Unlisted Philadelphia: Smith Memorial Arch

 

Unlisted Philadelphia highlights interesting and significant Philadelphia buildings not yet listed on the Philadelphia Register of Historic Places. To learn more about the local designation process and how you can participate in nominating a building to the Philadelphia Register, visit the Preservation Alliance for Greater Philadelphia’s website for more information.

BUILDING: Smith Memorial Arch

LOCATION: Avenue of the Republic at Lansdowne Drive, West Fairmount Park

ARCHITECT: James H. Windrim

YEAR: 1898-1912

The statues of Civil War heroes Gordon Meade and John Fulton Reynolds rise above the gateway of West Fairmount Park like later-day stylites or pillar-saints, their gazes fixed on the city’s skyline from the tops of the 120-foot Doric columns of Smith Memorial Arch. Down below, on an elegant heap of Beaux-Arts marble designed by renowned architect James H. Windrim, the generals are joined by equestrian statues of their Union compatriots George B. McClellan and Winfield Scott Hancock. Eight bronze busts of various Civil War officers and Philadelphia dignitaries join the committee along with eight allegorical bas-relief angels inside the curving spandrels of the two monumental archways and two large eagles flanking the base. At right, the full-torso bronze portrait of a millionaire, Philadelphia type founder Richard Smith, in a humble printer’s smock peers through a loupe at a small piece of lead type. Type casting was the root of Smith’s fortune and source of the monument itself, arguably one of the most impressive collections of turn-of-the-century American public sculpture in Philadelphia, if not the nation.

Richard Smith was one of the two Smiths (along with his older brother John F.) represented in the Philadelphia firm of MacKellar, Smiths & Jordan Company, one of the largest American type foundries of the Victorian era. Born in Philadelphia in 1821, Smith spent much of his early career in New York and Europe studying type casting and electrotyping, an emerging technology not unlike a primitive incarnation of today’s 3-D printing. He returned to Philadelphia in the 1840s to work for the Johnson Type Foundry near 6th and Sansom Streets, in the heart of Philadelphia’s burgeoning Printer’s Row. Following proprietor Lawrence Johnson’s death in 1860, Smith and three young associates inherited the firm, renamed it, and led its ascent into the vanguard of American type design. The firm was particularly known for its vast catalogs of eclectic “fancy” typefaces and ornamental borders, those ostentatious bits of filigree so ubiquitous in Victorian-era ephemera. When Smith died in 1894 he left more than a half-million dollars in his will for the construction of a children’s playground in East Fairmount Park (the still-beloved Smith Memorial Playground) and a monument to Pennsylvania’s Civil War veterans in West Fairmount Park.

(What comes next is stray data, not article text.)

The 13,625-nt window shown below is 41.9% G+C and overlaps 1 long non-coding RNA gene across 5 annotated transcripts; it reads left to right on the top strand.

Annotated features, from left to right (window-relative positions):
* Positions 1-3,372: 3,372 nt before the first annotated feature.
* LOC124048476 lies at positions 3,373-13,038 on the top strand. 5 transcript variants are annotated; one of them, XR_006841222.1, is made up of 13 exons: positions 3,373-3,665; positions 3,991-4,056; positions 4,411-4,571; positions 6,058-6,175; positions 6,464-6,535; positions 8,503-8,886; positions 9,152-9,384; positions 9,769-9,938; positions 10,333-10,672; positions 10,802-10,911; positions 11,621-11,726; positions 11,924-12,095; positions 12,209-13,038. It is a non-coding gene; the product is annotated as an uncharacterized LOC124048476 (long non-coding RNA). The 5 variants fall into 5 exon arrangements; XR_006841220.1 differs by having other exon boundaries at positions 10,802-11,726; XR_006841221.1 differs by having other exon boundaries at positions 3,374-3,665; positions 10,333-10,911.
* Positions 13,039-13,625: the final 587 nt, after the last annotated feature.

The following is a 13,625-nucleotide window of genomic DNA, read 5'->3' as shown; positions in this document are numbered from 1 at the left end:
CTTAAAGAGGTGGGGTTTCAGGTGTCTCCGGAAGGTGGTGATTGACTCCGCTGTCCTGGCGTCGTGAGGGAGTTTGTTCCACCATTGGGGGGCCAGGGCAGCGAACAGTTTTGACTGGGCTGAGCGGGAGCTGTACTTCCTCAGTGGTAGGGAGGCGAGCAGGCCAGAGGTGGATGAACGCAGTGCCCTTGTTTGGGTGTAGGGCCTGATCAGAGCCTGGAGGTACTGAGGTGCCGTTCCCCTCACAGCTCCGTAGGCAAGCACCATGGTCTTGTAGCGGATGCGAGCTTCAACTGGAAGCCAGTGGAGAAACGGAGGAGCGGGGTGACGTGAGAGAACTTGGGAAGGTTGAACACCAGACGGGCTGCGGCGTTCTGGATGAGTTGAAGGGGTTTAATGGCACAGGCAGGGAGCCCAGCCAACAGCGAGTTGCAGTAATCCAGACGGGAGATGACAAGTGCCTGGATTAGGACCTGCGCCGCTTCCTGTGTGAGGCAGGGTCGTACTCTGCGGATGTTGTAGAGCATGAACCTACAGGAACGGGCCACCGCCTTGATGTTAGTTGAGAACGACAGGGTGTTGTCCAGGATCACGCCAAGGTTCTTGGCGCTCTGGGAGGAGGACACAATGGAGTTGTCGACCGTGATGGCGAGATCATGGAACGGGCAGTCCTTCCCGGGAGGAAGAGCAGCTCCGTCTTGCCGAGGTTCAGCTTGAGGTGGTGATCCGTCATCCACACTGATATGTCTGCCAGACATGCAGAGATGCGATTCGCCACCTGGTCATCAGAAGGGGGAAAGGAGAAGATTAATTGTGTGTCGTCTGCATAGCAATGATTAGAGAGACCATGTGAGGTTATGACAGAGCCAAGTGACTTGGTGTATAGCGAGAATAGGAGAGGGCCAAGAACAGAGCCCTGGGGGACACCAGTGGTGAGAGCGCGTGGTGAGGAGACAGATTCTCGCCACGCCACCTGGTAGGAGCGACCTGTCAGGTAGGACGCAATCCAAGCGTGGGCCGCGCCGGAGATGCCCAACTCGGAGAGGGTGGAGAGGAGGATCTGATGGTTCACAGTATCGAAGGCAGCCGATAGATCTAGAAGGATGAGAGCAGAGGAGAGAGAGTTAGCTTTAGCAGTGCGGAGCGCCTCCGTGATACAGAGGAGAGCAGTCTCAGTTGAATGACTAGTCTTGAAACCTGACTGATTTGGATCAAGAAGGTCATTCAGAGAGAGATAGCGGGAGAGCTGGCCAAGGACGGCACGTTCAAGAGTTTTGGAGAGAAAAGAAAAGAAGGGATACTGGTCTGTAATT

Two typeface offerings of MacKellar, Smiths & Jordan Company. | Source: Archives.org

Smith secretly commissioned the monument from his close friend James H. Windrim in 1890, placing a plaster model and specifications for the approved final design in a safe deposit box to be opened at the time of his death. The Fairmount Park Art Association selected the sculptors for the assigned statuary. 14 of the era’s leadings artists were commissioned, including Daniel Chester French, Alexander Stirling Calder, John Massey Rhind, Charles Grafly, Bessie Potter Vonnoh, and Katherine M. Cohen. Work on the monument began in 1898 and was originally expected to take two years, but the last pieces of sculpture were not completed and installed until 1912.

Fairmount Park is an embarrassment of architectural and monumental riches, and most of the park’s historic buildings are listed on the Philadelphia Register of Historic Places, including the Smith Memorial Playground, also designed by Windrim. Yet, the Smith Memorial Arch currently enjoys no official recognition or protections by the Philadelphia Historical Commission, despite its lofty pedigree and even loftier profile.

About the author

Ben Leech is a preservationist, architectural historian and illustrator based in Philadelphia and Lancaster, PA. Follow him on Instagram @bentleech and support his capitalist alter-ego at Archivolt Press



3 Comments


  1. Whispering benches

  2. As a Child in the 1940s’, we would sit on the long semi-circle bench. One at the left one at the right, then whisper into the marble bench, the person at the other end could hear it, thus the nickname whispering corner. Yes, It is a beautiful monument. I also remember a visit to Horocurial Hall. It was a sad day when it was demolished.

  3. Bradley Peniston

    Among the worthies immortalized in bronze is John B. Gest, a Philadelphia banker who…um…was the guy Mr. Smith put in charge of building this thing.

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